Posted by j.soar.aero on May 19, 2008, 1:30 pm
I run a small room air conditioner in my bed room just on hot
evenings. An idea I had is to use PV panels with a small battery and
inverter to power a small chest type freezer during the day just when
the sun shines. The freezer would be full of water to freeze. Then in
the late evenings I would open the lid and blow warm room air over the
ice for cooling the room.
This is not likely a new idea and I have not looked into it very much
yet. I know it would not likely ever pay for itself, but it might be
fun to try, and might reduce my carbon foot-print too. Any thoughts?
JRB in central Illinois
Posted by nicksanspam on May 19, 2008, 4:35 pm
Oops. Wrong newsgroup.
Posted by Kitep on May 20, 2008, 1:26 am
Sounds like a plan. Good luck.
Posted by Mauried on May 20, 2008, 2:12 am
On Mon, 19 May 2008 21:26:07 -0400, "Kitep"
It will work , but its a very expensive way to achiev what you want.
Firstly the compressors in fridges / freezers need a sine wave input
to run properly.
They will overheat on square wave or modified square wave which is
what most small inverters produce.
The next problem is the start current which can be anywhere from 3
times to 8 times the run current.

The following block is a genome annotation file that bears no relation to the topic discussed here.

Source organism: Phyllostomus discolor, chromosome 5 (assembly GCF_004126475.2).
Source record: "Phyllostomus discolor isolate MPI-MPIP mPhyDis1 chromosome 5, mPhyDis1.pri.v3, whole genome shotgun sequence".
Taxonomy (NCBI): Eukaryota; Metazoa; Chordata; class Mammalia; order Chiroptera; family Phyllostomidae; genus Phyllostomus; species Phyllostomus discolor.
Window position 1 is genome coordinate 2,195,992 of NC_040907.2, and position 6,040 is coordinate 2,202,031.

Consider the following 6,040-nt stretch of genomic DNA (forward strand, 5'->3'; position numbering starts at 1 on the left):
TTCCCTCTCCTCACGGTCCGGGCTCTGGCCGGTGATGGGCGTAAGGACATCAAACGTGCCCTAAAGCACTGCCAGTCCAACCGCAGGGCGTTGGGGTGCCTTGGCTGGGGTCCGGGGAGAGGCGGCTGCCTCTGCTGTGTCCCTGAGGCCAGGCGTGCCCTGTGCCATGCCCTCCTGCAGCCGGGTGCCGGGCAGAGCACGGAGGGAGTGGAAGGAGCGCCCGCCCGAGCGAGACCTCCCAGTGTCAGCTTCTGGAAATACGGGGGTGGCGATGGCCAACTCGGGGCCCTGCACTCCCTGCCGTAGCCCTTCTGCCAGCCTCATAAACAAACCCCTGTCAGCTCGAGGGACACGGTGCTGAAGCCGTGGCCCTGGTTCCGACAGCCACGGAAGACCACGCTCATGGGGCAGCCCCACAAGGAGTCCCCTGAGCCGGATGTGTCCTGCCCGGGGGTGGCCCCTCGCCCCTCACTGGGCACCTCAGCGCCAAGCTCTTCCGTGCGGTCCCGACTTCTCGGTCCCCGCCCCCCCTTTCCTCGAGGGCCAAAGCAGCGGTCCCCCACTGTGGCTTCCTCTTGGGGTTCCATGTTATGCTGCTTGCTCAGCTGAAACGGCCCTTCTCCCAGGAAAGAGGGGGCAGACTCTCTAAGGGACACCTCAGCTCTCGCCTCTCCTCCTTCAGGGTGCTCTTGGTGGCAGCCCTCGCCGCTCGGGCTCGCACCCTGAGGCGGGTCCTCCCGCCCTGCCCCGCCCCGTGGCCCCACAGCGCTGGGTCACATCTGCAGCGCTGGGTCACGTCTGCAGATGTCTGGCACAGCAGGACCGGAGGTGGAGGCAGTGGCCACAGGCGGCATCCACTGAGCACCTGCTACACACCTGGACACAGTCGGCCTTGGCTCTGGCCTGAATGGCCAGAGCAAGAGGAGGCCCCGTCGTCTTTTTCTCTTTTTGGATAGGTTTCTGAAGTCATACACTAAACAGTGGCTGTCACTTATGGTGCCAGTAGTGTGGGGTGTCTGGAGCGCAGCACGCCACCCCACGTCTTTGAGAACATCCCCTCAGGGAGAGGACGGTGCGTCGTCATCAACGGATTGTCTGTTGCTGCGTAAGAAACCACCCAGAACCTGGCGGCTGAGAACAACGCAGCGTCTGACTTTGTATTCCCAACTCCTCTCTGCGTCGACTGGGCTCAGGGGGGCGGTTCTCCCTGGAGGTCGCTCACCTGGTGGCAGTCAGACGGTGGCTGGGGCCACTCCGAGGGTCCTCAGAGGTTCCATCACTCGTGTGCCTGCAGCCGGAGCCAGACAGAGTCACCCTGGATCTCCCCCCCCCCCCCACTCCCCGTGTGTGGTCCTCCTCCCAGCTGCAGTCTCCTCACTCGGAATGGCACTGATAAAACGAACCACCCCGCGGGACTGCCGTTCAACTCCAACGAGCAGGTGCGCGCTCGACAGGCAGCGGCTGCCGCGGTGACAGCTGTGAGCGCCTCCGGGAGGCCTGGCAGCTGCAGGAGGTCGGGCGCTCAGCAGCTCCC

This means a pretty big sine wave inverter, and a similar big battery.
The last point is that fridfge / freezer compressors arnt designed to
run continuously so if you overload it by filling it up with water the
compresser thermal cutout is likley to operate many times during the
A small 24V truck air conditioner running straight off the battery
powered by the solar pahels would make more sense.
Posted by Jeff on May 21, 2008, 6:46 pm
And, of course, that the net effect would be warming the room, not
cooling it. Remember that all that heat that is being pumped out of the
freezer is being pumped into the room, not exhausted outdoors as an AC
It's a thoroughly dumb idea. Everyone has dumb ideas though... Some
even have 29% approval ratings.
This makes more sense, relative to the freezer idea, but only relative
to getting cheap and plentiful solar PV.
Consider solar desiccant cooling, there's other ideas coming down the
pike but they require emerging (though very old) technologies.